Some 180,000 people are expected to descend on Las Vegas this week for a glimpse into the future of electronics.
The 2019 Consumer Electronics Show officially kicks off on Tuesday, with a focus on virtual and augmented reality, artificial intelligence, 5G networks, self-driving cars and health care. Some 4,500 exhibitors will occupy a sprawling 2.8 million square feet of exhibit space, across 11 official venues (not counting the scores of hotel suite demonstrations).
The keynote speakers reflect this emphasis, with LG Electronics President I.P. Park talking about how Al impact the lives of consumers in the years ahead and IBM CEO Ginni Rometty expected to discuss how technologies such as AI and quantum computing will drastically change business and society.
Verizon Communications CEO Hans Vestberg will explore the impact of 5G on the world, while Advanced Micro Devices CEO Lisa Su plans to paint a picture of the next-generation of computing that will help redefine the future of gaming and virtual entertainment.
Artificial intelligence and fast connectivity are key drivers fueling the next wave of consumer electronics, Steve Koenig, the Consumer Technology Association’s vice president of market research, said in media briefing discussing coming trends.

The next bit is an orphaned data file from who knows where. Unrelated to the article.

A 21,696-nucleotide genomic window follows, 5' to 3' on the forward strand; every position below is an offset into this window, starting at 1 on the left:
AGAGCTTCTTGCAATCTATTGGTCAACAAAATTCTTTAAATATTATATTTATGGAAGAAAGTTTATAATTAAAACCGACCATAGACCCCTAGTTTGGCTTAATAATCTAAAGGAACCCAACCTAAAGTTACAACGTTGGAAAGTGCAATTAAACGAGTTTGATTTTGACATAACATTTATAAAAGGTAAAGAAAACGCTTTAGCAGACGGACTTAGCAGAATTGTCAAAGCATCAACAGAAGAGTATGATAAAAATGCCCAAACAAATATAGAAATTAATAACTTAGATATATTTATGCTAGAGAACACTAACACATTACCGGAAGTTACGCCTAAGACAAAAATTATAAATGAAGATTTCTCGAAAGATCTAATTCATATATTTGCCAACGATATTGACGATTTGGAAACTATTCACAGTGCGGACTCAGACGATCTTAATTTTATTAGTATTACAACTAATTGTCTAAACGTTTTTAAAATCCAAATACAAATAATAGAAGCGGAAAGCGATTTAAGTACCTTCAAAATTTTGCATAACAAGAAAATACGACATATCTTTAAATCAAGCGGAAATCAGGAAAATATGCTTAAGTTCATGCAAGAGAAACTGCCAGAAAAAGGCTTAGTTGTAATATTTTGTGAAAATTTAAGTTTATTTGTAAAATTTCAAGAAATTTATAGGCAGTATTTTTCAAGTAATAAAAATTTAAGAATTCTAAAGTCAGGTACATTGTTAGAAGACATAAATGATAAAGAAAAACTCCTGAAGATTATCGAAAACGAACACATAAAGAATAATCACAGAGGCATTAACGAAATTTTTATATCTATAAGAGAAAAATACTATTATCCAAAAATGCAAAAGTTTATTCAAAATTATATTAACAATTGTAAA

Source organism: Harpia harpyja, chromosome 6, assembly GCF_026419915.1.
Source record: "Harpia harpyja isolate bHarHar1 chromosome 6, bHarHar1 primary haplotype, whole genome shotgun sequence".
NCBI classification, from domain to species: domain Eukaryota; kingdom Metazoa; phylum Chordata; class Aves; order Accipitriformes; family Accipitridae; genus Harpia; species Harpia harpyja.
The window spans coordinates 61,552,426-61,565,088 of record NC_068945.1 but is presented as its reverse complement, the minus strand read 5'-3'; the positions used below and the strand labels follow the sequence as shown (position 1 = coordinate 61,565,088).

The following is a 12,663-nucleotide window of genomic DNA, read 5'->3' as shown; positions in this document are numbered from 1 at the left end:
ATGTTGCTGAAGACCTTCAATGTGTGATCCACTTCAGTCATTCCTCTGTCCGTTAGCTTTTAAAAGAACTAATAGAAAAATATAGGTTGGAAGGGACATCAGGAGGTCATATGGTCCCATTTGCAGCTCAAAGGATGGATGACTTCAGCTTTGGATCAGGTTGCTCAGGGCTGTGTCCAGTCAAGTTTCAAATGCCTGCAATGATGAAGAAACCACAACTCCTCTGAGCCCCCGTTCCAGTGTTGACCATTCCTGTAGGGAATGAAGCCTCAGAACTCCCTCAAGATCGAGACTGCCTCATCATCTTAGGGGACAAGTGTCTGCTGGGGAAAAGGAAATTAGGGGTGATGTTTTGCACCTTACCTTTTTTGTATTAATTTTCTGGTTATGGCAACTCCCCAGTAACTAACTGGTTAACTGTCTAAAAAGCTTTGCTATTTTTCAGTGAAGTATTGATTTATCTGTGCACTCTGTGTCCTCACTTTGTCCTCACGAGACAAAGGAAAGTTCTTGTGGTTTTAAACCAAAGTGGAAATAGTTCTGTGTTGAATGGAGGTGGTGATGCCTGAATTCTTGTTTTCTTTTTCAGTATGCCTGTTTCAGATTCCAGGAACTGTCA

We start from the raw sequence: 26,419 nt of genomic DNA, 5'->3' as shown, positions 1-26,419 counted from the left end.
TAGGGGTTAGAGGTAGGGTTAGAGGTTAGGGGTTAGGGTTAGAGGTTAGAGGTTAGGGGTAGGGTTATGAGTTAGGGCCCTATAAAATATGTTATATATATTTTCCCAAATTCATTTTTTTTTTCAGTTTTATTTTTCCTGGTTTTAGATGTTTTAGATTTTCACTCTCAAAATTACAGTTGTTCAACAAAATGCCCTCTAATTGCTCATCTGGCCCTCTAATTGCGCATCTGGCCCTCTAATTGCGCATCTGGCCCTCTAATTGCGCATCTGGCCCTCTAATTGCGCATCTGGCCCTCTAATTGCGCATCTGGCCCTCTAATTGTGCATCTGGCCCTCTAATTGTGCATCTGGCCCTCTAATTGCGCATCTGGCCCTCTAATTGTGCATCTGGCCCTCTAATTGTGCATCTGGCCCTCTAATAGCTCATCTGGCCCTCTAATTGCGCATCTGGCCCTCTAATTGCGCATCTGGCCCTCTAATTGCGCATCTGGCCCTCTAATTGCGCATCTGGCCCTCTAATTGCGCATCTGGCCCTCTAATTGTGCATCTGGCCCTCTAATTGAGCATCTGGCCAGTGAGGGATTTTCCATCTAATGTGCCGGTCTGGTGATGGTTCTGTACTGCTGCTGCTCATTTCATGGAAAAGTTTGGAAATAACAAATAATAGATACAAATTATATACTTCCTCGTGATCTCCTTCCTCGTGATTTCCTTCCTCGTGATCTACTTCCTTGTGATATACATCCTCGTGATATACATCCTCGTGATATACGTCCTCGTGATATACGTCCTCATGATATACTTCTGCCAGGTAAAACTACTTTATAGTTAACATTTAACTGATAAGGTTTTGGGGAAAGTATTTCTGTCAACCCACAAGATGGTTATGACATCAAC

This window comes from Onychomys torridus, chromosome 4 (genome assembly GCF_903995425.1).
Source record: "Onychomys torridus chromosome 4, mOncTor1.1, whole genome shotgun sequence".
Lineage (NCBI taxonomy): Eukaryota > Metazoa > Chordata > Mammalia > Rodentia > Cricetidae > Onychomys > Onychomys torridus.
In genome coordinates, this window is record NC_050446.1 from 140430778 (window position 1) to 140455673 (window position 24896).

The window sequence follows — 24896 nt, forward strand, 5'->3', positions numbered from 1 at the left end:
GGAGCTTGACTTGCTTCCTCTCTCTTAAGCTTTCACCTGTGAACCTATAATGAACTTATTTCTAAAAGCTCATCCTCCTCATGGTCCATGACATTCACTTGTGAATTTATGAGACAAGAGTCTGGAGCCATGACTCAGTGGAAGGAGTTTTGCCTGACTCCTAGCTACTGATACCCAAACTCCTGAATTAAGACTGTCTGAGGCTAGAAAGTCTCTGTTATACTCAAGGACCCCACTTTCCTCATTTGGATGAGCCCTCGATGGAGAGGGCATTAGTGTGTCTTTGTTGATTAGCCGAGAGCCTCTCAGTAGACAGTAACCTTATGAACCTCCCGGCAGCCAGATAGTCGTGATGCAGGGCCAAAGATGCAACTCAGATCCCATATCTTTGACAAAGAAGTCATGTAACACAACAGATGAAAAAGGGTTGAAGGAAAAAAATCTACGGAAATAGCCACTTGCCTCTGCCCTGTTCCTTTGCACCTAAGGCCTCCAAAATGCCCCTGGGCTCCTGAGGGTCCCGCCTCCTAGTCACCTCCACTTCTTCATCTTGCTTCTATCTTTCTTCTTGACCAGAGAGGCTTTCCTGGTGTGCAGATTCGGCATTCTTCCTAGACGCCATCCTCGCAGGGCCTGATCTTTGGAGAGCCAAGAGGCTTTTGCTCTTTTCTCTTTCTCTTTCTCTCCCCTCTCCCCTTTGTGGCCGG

The trade group predicts the U.S. consumer technology industry will reach a record-breaking $398 billion in retail revenues this year, 3.9% from 2018.
Smart home devices will see robust growth, as connected home devices get smarter and start conveying information to one another. In the near future, a home security cameras will incorporate object recognition, so it can distinguish between the UPS driver and a family member coming to the door.
The CTA expects sales of the growing constellation of connected home devices — everything from including smart thermostats to smart smoke and carbon monoxide detectors, to smart locks and doorbells — to reach 29.4 million units in this year.
Sales should reach $4.6 billion, marking a 17% increase.
Streaming services will see a 25% bump in revenue, rising to $26 billion, the CTA estimates. The gathering popularity of streaming services and exclusive, award-winning content will push consumer spending on video to $18 billion, up 27% from a year ago. On-demand music services will bring in $7.7 billion, a year-over-year gain of 22%.
As more technology makes its way into cars — from in-vehicle entertainment systems to driver-assist features, such as collision avoidance — these factory-installed technologies will generate $17 billion in revenue this year, a gain of 9% from a year ago.